Home' Trinidad and Tobago Guardian : April 10th 2014 Contents B28
body & soul
Guardian www.guardian.co.tt Thursday, April 10, 2014
An experimental "mini heart" could help people
with a medical condition that causes blood to pool
in their veins by pumping their blood through the
vessels and back to the heart, researchers say.
The mini hearts are tiny pumps, consisting of a
cuff of heart muscle cells. Once implanted to surround
a vein, they could contract rhythmically, squeezing
blood through the vessel. A patient s own stem cells
could be used to make the mini heart, decreasing the
chances of tissue rejection, researchers say.
"We can create a simple version of the heart, outside
a person s own heart," and by placing it in the lower
extremities, significantly improve blood flow through
a person s veins, said Narine Sarvazyan, a pharma-
cologist and physiologist at George Washington Uni-
versity in Washington, DC, who led the research pub-
lished in the February 4 issue of the Journal of
Cardiovascular Pharmacology and Therapeutics.
In healthy veins, valves keep blood flowing in one
direction, preventing blood from pooling and forming
blood clots. But in people with vein disease, these
valves stop functioning. About 25 per cent of adults
have varicose veins---twisted or swollen veins near
the skin s surface---and six per cent have a more serious
version of the disease, according to studies.
Vein disease can lead to inflammation, ulcers, leg
amputation and even death.
Although some treatments exist for diseased veins
near the skin s surface, there are no effective treatments
for problems with deep veins, Sarvazyan told Live
Other researchers have sought to repair damaged
hearts by growing beating heart tissue in the lab, and
implanting it into the heart itself. In contrast, Sar-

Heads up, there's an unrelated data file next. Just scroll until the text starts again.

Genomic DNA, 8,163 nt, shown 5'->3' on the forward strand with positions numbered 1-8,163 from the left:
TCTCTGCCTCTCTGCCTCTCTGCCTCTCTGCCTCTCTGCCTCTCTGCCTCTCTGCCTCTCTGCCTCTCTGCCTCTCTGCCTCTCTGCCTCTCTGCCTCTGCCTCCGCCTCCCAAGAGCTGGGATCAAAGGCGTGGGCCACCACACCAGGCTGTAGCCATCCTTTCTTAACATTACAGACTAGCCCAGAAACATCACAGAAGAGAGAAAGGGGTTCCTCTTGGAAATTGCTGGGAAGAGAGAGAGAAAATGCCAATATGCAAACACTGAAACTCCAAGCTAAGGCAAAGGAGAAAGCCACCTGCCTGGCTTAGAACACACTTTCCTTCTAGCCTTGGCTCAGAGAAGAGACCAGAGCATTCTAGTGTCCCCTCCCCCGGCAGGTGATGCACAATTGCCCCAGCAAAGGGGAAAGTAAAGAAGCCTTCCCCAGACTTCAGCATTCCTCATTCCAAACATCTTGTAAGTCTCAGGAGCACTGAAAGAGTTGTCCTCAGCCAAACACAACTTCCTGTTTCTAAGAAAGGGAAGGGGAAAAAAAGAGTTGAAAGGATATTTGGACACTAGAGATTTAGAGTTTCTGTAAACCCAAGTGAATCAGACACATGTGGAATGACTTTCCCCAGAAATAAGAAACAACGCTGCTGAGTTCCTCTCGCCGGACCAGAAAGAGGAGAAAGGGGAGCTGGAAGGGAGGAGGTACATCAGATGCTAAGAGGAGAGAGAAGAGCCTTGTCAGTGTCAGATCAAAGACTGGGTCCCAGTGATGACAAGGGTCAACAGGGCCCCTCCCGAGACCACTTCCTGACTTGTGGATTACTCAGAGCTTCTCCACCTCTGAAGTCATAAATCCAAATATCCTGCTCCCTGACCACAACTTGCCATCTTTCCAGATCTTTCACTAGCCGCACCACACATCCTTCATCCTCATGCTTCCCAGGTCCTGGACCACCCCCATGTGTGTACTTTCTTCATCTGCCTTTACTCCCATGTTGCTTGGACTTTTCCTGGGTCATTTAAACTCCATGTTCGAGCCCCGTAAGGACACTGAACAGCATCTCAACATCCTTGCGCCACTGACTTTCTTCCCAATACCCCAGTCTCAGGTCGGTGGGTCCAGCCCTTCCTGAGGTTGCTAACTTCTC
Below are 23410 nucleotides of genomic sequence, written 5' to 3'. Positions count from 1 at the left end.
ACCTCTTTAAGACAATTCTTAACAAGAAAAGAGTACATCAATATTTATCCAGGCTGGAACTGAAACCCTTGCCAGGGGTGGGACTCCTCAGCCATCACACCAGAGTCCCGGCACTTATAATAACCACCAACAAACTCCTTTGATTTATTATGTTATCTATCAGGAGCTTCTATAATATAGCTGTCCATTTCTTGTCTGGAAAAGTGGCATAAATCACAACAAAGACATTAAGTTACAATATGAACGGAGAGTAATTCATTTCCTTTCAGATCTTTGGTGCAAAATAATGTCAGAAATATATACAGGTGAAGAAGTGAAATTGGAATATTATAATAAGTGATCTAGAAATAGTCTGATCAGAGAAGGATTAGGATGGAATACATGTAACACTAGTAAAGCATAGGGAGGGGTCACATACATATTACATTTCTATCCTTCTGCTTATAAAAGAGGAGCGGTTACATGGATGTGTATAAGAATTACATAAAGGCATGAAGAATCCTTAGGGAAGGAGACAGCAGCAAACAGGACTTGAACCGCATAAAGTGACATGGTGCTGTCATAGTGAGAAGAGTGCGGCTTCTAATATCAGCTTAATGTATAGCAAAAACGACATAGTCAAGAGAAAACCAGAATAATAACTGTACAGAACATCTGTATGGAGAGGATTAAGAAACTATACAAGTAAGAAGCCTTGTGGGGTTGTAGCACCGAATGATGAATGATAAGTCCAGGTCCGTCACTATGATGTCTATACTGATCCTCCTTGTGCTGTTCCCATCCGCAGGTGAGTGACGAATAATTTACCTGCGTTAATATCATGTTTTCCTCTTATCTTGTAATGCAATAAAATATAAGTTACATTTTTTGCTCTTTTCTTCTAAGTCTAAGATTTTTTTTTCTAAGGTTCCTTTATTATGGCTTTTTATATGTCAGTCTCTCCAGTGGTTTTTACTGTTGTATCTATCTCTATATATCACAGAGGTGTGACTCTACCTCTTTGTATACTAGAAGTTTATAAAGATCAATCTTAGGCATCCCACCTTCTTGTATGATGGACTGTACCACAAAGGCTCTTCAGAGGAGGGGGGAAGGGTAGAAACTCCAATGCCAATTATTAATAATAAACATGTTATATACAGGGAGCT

vazyan s team took pieces of heart tissue and wrapped
the pieces around veins.
To prevent the risk that the transplanted tissue will
be rejected by the body, the team plans to grow the
mini hearts using adult stem cells, which have the
potential to transform into any type of tissue, from
the patients themselves.
'Mini hearts' could pump blood through faulty veins
YOUR DAILY HEALTH
News and Advice
The labels on food packages may soon include
the amount of potassium in the food. That s because
the Food and Drug Administration s proposed
changes to nutrition labels, announced on February
27, includes a requirement for listing potassium con-
Some Americans aren t getting enough potassium,
a mineral that is beneficial in lowering blood pressure,
in their diets, the FDA said in a statement. This pro-
posed label change is one of many, but if the FDA is
recognising the need for increased dietary potassium,
it may be time for us all to sit up and take notice.
How important is this mineral? Well, a 2011 study
in the journal Archives of Internal Medicine found
that Americans who eat a diet low in potassium were
about twice as likely to die from a heart attack, com-
pared with those whose diets have high levels of the
mineral. The study doesn t prove cause-and-effect,
but it does suggest a role of potassium in health.
The same study also found that people who were
deficient in potassium were about 50 per cent more
likely to die from any cause during the length of the
Okay, so we know it s important to get enough
potassium. Now, how do we go about doing so?
Reduce sodium intake. Sodium and potassium per-
form many of the same functions in the body, but
they do so in very different ways.
It s important to maintain a balance between sodium
and potassium in the diet, because sodium intake can
affect potassium excretion, and vice versa. People
who reduce their sodium consumption and increase
their potassium intake benefit from improved blood
pressure, and reduce their risk for developing other
serious health problems, according to information
from the Centers for Disease Control and Prevention.
Eat a sweet potato. You may have expected me to
say banana, right? Truth is, bananas may have a better
reputation for their potassium content than they
deserve. Sweet potatoes actually have more potassium,
with a whopping 694 milligrammes per serving.
Avoid processed foods. Processed foods tend to be
high in sodium, and low in potassium. On the other
hand, homemade meals are usually lower in sodium
and higher in potassium. If you d like to make drastic
changes to your potassium intake, consider buying
more fresh produce and making meals at home.
A rhythmically contracting cuff made of cardiac muscle cells surrounds the vein
acting as a "mini heart" to pump blood through the veins.
How to get enough
potassium in your diet
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